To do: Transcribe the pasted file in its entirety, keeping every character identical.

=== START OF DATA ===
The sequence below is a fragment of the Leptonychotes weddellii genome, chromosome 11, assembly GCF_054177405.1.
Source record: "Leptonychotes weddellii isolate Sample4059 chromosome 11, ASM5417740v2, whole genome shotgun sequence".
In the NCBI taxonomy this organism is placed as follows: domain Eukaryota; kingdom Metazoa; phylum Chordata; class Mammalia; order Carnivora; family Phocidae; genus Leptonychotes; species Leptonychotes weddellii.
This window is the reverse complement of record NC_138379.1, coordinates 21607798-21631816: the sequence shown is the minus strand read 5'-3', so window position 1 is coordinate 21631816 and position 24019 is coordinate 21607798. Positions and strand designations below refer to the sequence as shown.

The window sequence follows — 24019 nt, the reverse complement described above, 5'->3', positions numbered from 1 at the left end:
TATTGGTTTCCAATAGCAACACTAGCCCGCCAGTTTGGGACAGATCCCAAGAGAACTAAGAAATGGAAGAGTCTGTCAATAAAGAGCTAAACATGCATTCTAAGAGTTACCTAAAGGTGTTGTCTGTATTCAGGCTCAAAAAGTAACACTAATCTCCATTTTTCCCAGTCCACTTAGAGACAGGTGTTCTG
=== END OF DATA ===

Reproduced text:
The sequence below is a fragment of the Leptonychotes weddellii genome, chromosome 11, assembly GCF_054177405.1.
Source record: "Leptonychotes weddellii isolate Sample4059 chromosome 11, ASM5417740v2, whole genome shotgun sequence".
In the NCBI taxonomy this organism is placed as follows: domain Eukaryota; kingdom Metazoa; phylum Chordata; class Mammalia; order Carnivora; family Phocidae; genus Leptonychotes; species Leptonychotes weddellii.
This window is the reverse complement of record NC_138379.1, coordinates 21607798-21631816: the sequence shown is the minus strand read 5'-3', so window position 1 is coordinate 21631816 and position 24019 is coordinate 21607798. Positions and strand designations below refer to the sequence as shown.

The window sequence follows — 24019 nt, the reverse complement described above, 5'->3', positions numbered from 1 at the left end:
TATTGGTTTCCAATAGCAACACTAGCCCGCCAGTTTGGGACAGATCCCAAGAGAACTAAGAAATGGAAGAGTCTGTCAATAAAGAGCTAAACATGCATTCTAAGAGTTACCTAAAGGTGTTGTCTGTATTCAGGCTCAAAAAGTAACACTAATCTCCATTTTTCCCAGTCCACTTAGAGACAGGTGTTCTG